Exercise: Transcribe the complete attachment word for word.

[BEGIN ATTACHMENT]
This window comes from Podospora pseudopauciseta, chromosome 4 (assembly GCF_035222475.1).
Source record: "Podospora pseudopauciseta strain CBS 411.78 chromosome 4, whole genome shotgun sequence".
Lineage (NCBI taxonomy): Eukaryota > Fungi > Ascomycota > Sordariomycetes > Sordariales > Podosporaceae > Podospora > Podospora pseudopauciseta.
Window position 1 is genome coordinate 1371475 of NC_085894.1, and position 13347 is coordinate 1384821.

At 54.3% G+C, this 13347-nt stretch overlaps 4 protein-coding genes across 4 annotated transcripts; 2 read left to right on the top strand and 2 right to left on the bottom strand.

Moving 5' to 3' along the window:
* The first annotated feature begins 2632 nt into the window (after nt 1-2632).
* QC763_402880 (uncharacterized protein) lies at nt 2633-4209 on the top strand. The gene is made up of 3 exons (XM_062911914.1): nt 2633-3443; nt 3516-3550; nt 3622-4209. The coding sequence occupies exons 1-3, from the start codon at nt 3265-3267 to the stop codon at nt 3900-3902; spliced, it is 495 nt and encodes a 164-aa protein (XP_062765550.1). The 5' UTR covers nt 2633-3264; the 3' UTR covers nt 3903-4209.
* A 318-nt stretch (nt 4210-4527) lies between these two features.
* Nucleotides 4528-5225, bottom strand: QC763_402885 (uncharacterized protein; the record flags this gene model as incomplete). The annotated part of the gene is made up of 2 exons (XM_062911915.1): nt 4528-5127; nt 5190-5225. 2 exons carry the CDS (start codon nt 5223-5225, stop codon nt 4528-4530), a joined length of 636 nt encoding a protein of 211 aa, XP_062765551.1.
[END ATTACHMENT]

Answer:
This window comes from Podospora pseudopauciseta, chromosome 4 (assembly GCF_035222475.1).
Source record: "Podospora pseudopauciseta strain CBS 411.78 chromosome 4, whole genome shotgun sequence".
Lineage (NCBI taxonomy): Eukaryota > Fungi > Ascomycota > Sordariomycetes > Sordariales > Podosporaceae > Podospora > Podospora pseudopauciseta.
Window position 1 is genome coordinate 1371475 of NC_085894.1, and position 13347 is coordinate 1384821.

At 54.3% G+C, this 13347-nt stretch overlaps 4 protein-coding genes across 4 annotated transcripts; 2 read left to right on the top strand and 2 right to left on the bottom strand.

Moving 5' to 3' along the window:
* The first annotated feature begins 2632 nt into the window (after nt 1-2632).
* QC763_402880 (uncharacterized protein) lies at nt 2633-4209 on the top strand. The gene is made up of 3 exons (XM_062911914.1): nt 2633-3443; nt 3516-3550; nt 3622-4209. The coding sequence occupies exons 1-3, from the start codon at nt 3265-3267 to the stop codon at nt 3900-3902; spliced, it is 495 nt and encodes a 164-aa protein (XP_062765550.1). The 5' UTR covers nt 2633-3264; the 3' UTR covers nt 3903-4209.
* A 318-nt stretch (nt 4210-4527) lies between these two features.
* Nucleotides 4528-5225, bottom strand: QC763_402885 (uncharacterized protein; the record flags this gene model as incomplete). The annotated part of the gene is made up of 2 exons (XM_062911915.1): nt 4528-5127; nt 5190-5225. 2 exons carry the CDS (start codon nt 5223-5225, stop codon nt 4528-4530), a joined length of 636 nt encoding a protein of 211 aa, XP_062765551.1.